Ishshah’s Story is pleased to feature a new guest contributor to the blog! Join us as we welcome Laurie in her own words: Laurie Klein, who resides in the U.S., authored the classic praise chorus “I Love You, Lord,” a newly released poetry collection, Where the Sky Opens (Cascade Books), and she blogs at lauriekleinscribe.com. Her work appears widely in anthologies, hymnals, and recordings. She has made one quilt completely by hand. That was enough.♦
“Has the stone been rolled away yet?”
I groaned. Enduring a kidney stone prior to Holy Week ensures well-meaning jokes.
Trouble is, laughing hurts. Everything hurts. Waterlogged and half-crazed with pain, you think the tomb, any tomb, sounds dandy.
And then, there’s the issue of timing . . .
Four weeks earlier:
Heart in my throat, fingers crossed, I auditioned for the musical “Quilters.” That evening my serial nightmares began:
- In the wings, I awaited my cue for a play I’d never read
- Onstage, I couldn’t speak
- I took a grand bow . . . in my underwear
Do dreams like these ever reduce you to wee-hour panic?
This would be my first real play. I had played a happy-go-lucky spring pansy swathed in purple in second grade. No lines. Just sway and smile.
“Quilters” is a musical based on the compelling true stories of settlers and pioneers. Like its name, the script showcases small, colorful stories threaded together in linked vignettes. As a mom and, at heart, a “settler,” I hoped to land the matriarch role.
Instead, the director assigned me twelve characters: male and female, from child to crone. Twelve? Two of them male?
I’d been her private student for some time and wanted to make her proud, wanted to banish my stage-fright nightmares.
Picture potential headlines with me: “Small-town Pansy Finally Speaks” and “Wannabe Actress Hits College Big-time.”
I’d settle for nothing less.
Does self-induced pressure ever drive you?
Someone we love and admire champions us. It’s heaven, for a while. Then worry steals the scene. Can we fulfill their hopes for us? If we fail, will we lose his respect, or her heartening presence in our life?
Sanity asks: Can you simply love doing your best?
Grace replies: Simply do your best and know you are loved.
Ears full of imagined applause, I missed both memos.
Clueless about the vicious kidney “rock” getting ready to “roll,” by day, I danced and sang my “settler” heart out; by night, I reined in fear (mostly). I was forging onward, a modern-day pioneer crossing ego’s perilous prairie.
I desperately wished I’d already arrived. My “best” felt barely adequate.
Costumes spiked my excitement. Vivid as a Great Plains rainbow, our long skirts swirled across stage as we “threaded the needle”—a lively number punctuated with rhythmic stamps of our lace-up boots. Although solid jewel tones ruled, my blouse was two-toned, in pansy-purples. This time, however, I had lines.
And a solo.
Do kidney stones have a personality? As if wickedly bent on inflicting epic pain, mine stabbed me awake a week before Dress Rehearsal.
I guzzled water. The stone did not pass. Gallons of water. Nothing moved. When my personal plumbing seized up, I was hospitalized: doped up, fed up, and hooked up—monitors, IVs, and a catheter.
The Lenten “stone” jokes commenced.
The director prayed for me and believed I would rally. Pain, hunger, and exhaustion—I endured them all, just like a real pioneer, but settled . . . in a hospital bed. For five days. In ugly pajamas.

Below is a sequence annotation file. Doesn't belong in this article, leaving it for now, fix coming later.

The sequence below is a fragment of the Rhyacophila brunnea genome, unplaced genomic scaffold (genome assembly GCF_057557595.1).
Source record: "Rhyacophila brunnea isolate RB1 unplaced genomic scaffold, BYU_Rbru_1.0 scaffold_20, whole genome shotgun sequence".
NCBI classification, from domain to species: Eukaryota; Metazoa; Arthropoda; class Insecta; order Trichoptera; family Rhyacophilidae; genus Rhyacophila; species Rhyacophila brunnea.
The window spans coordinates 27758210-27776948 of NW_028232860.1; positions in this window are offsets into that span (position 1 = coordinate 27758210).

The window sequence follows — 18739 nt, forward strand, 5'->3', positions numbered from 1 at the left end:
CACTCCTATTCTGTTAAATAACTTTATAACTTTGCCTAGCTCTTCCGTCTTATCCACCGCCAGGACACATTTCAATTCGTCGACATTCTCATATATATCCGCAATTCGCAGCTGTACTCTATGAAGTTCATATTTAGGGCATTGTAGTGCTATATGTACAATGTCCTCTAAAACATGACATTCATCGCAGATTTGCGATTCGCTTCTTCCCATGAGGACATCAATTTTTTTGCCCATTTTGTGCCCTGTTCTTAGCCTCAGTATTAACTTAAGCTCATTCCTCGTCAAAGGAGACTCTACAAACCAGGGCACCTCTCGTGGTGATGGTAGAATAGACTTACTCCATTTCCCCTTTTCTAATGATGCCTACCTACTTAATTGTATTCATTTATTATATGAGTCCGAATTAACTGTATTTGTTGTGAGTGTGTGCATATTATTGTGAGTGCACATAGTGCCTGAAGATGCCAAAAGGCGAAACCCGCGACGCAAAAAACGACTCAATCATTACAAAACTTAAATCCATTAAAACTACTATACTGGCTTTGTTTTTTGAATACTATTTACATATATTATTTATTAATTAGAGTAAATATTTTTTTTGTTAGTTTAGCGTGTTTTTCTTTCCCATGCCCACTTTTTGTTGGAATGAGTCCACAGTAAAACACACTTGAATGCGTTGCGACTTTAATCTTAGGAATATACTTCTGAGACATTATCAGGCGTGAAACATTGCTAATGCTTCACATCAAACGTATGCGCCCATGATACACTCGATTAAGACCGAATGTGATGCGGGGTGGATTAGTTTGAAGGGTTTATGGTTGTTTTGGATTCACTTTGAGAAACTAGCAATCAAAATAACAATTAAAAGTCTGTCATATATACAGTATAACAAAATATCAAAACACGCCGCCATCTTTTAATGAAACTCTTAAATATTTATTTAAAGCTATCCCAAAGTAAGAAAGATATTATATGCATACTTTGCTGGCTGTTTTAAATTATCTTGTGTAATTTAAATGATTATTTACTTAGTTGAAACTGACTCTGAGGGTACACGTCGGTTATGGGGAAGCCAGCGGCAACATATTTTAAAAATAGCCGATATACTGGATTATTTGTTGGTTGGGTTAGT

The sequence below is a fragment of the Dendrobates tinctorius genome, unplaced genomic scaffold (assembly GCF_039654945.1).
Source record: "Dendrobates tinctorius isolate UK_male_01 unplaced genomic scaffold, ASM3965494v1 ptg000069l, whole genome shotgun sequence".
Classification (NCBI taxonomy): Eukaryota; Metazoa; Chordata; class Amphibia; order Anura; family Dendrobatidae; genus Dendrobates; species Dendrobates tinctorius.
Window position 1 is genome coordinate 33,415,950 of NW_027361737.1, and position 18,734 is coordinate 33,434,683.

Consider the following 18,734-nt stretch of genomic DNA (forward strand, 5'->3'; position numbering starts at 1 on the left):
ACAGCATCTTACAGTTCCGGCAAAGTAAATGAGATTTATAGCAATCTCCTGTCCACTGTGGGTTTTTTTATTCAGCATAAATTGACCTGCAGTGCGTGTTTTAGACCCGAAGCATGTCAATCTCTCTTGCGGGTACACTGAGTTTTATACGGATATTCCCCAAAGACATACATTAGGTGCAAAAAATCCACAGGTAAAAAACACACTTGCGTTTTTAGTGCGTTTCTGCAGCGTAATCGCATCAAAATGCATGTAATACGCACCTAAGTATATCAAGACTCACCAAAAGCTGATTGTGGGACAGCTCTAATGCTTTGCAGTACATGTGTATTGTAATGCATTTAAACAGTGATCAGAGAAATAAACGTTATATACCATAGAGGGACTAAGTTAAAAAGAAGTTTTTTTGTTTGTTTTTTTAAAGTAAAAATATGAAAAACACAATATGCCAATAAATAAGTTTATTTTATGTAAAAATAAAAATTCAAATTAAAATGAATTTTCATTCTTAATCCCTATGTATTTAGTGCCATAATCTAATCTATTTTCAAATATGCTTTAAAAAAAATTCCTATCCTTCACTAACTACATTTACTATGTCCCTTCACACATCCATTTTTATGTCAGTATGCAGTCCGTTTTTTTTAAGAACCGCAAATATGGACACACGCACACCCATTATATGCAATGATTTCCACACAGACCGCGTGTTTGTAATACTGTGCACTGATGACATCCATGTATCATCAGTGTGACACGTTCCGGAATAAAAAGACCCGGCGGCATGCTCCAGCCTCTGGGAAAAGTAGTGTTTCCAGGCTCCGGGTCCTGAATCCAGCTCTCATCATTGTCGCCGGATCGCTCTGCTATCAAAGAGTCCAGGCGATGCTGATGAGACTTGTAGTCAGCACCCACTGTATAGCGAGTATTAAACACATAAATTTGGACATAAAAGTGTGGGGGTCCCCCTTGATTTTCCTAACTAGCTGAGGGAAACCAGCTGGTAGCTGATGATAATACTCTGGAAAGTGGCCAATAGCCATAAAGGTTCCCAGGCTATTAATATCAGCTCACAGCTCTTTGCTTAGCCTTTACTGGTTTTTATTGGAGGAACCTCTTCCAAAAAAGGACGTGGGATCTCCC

Cue the understudy. The director called on a former student to learn my lines, my various roles, my blocking, my harmonies, my choreography, my solo.
Oh my (telling word, isn’t it).
Was this about letting go? I thought about women like me, who “settled.” I could honorably withdraw from the show; it would go on without me.
I thought about flint-eyed women who endured, no matter the cost. Had my stone rolled away? Or was it stuck, biding its time? No one knew.
Except Jesus, the rock of my salvation. Summoning up my inner pioneer, I returned to rehearsals, thinner and braver, my pansy-hued waistband altered to fit.
I renounced stage fright. And stone fright. I would trust The Director for strength to surmount my fears, and grace to embody the gutsy characters entrusted to me.
“Here I stay,” declared travel-worn Mary Murray, doggedly stepping ashore in L.M. Montgomery’s book, Emily of New Moon. Fellow writer Rebecca D. Martin shares in a blog post that those three words came to define the woman, and were later etched into her tombstone. Did Mary Murray ever feel stuck?
We settlers prefer to sidestep change, or a big challenge. Commitment to comfort comes easily. Naturally. Yet restless for rock-of-Gibralter security, we want it now already!
We pioneers relish the not yet. Also restless, we are seekers, wanderers, sometimes so passionate about the thrill of our search that realizing our desire poses a threat. We don’t want to settle. Ever. Commitment is scary.
Settler or pioneer? Both have virtues and downsides. Sooner or later, the noun that best describes us now will likely change.
Good thing God’s promises apply to both our alreadys and our not-yets.
Meantime, how might we manage this creative tension in each of the various roles we currently play?
May I suggest:
- We open ourselves to daring, while savoring our safety in Christ
- We trust The Director to cue and choreograph each step
- We embody, by God’s grace, both contentment and courage
I left the security of home on Opening Night, twenty-five years ago, not knowing when, or if, the stone would move. It never did.
p.s. The show was a hit! Standing Room Only.
Settler or Pioneer: Which one are you in this year of our Lord? Is it time for contentment and courage to dance together?